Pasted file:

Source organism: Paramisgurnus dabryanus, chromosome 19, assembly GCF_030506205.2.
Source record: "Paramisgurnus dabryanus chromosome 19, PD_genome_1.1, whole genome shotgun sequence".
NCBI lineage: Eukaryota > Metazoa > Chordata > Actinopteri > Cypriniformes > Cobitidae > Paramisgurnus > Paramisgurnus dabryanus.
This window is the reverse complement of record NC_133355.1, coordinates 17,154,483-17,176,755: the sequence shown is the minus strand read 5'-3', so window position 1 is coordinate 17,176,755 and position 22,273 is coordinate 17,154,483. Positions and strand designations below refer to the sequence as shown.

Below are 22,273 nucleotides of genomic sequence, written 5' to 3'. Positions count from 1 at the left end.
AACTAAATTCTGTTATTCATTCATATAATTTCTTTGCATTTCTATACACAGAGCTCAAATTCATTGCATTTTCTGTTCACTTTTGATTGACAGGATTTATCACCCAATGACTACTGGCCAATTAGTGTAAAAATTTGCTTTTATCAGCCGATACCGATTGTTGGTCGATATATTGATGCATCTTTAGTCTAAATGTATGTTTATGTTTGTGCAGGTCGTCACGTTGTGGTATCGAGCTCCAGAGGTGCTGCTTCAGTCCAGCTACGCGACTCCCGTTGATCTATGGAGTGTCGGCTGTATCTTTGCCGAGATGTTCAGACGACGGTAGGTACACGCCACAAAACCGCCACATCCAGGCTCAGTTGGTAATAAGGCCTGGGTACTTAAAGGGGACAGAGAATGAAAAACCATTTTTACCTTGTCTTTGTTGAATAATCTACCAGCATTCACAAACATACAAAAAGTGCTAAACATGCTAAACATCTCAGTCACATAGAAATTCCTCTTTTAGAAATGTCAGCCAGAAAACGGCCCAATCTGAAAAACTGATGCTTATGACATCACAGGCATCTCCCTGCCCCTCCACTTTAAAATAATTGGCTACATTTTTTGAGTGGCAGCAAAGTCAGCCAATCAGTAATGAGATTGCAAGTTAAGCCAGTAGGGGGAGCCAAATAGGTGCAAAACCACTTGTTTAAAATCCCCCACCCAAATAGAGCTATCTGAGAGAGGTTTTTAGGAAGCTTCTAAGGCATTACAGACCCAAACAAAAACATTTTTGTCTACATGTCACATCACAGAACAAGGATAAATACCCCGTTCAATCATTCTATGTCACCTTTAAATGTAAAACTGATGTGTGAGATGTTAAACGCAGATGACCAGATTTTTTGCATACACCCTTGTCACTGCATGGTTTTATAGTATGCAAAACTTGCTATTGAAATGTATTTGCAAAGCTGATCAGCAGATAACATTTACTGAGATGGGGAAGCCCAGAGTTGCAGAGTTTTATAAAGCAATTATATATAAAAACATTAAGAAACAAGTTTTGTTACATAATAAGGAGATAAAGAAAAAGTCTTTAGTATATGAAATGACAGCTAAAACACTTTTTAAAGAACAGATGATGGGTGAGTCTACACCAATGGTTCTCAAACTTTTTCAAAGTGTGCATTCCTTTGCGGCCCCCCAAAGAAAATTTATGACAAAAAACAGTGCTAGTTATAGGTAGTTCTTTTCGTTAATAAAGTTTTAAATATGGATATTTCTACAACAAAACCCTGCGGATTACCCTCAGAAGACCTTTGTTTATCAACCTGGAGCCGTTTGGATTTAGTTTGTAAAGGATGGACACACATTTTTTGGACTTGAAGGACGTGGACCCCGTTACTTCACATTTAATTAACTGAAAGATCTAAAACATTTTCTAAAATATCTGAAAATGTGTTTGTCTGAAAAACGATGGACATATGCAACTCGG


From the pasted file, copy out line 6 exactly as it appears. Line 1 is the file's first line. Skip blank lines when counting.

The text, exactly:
AACTAAATTCTGTTATTCATTCATATAATTTCTTTGCATTTCTATACACAGAGCTCAAATTCATTGCATTTTCTGTTCACTTTTGATTGACAGGATTTATCACCCAATGACTACTGGCCAATTAGTGTAAAAATTTGCTTTTATCAGCCGATACCGATTGTTGGTCGATATATTGATGCATCTTTAGTCTAAATGTATGTTTATGTTTGTGCAGGTCGTCACGTTGTGGTATCGAGCTCCAGAGGTGCTGCTTCAGTCCAGCTACGCGACTCCCGTTGATCTATGGAGTGTCGGCTGTATCTTTGCCGAGATGTTCAGACGACGGTAGGTACACGCCACAAAACCGCCACATCCAGGCTCAGTTGGTAATAAGGCCTGGGTACTTAAAGGGGACAGAGAATGAAAAACCATTTTTACCTTGTCTTTGTTGAATAATCTACCAGCATTCACAAACATACAAAAAGTGCTAAACATGCTAAACATCTCAGTCACATAGAAATTCCTCTTTTAGAAATGTCAGCCAGAAAACGGCCCAATCTGAAAAACTGATGCTTATGACATCACAGGCATCTCCCTGCCCCTCCACTTTAAAATAATTGGCTACATTTTTTGAGTGGCAGCAAAGTCAGCCAATCAGTAATGAGATTGCAAGTTAAGCCAGTAGGGGGAGCCAAATAGGTGCAAAACCACTTGTTTAAAATCCCCCACCCAAATAGAGCTATCTGAGAGAGGTTTTTAGGAAGCTTCTAAGGCATTACAGACCCAAACAAAAACATTTTTGTCTACATGTCACATCACAGAACAAGGATAAATACCCCGTTCAATCATTCTATGTCACCTTTAAATGTAAAACTGATGTGTGAGATGTTAAACGCAGATGACCAGATTTTTTGCATACACCCTTGTCACTGCATGGTTTTATAGTATGCAAAACTTGCTATTGAAATGTATTTGCAAAGCTGATCAGCAGATAACATTTACTGAGATGGGGAAGCCCAGAGTTGCAGAGTTTTATAAAGCAATTATATATAAAAACATTAAGAAACAAGTTTTGTTACATAATAAGGAGATAAAGAAAAAGTCTTTAGTATATGAAATGACAGCTAAAACACTTTTTAAAGAACAGATGATGGGTGAGTCTACACCAATGGTTCTCAAACTTTTTCAAAGTGTGCATTCCTTTGCGGCCCCCCAAAGAAAATTTATGACAAAAAACAGTGCTAGTTATAGGTAGTTCTTTTCGTTAATAAAGTTTTAAATATGGATATTTCTACAACAAAACCCTGCGGATTACCCTCAGAAGACCTTTGTTTATCAACCTGGAGCCGTTTGGATTTAGTTTGTAAAGGATGGACACACATTTTTTGGACTTGAAGGACGTGGACCCCGTTACTTCACATTTAATTAACTGAAAGATCTAAAACATTTTCTAAAATATCTGAAAATGTGTTTGTCTGAAAAACGATGGACATATGCAACTCGG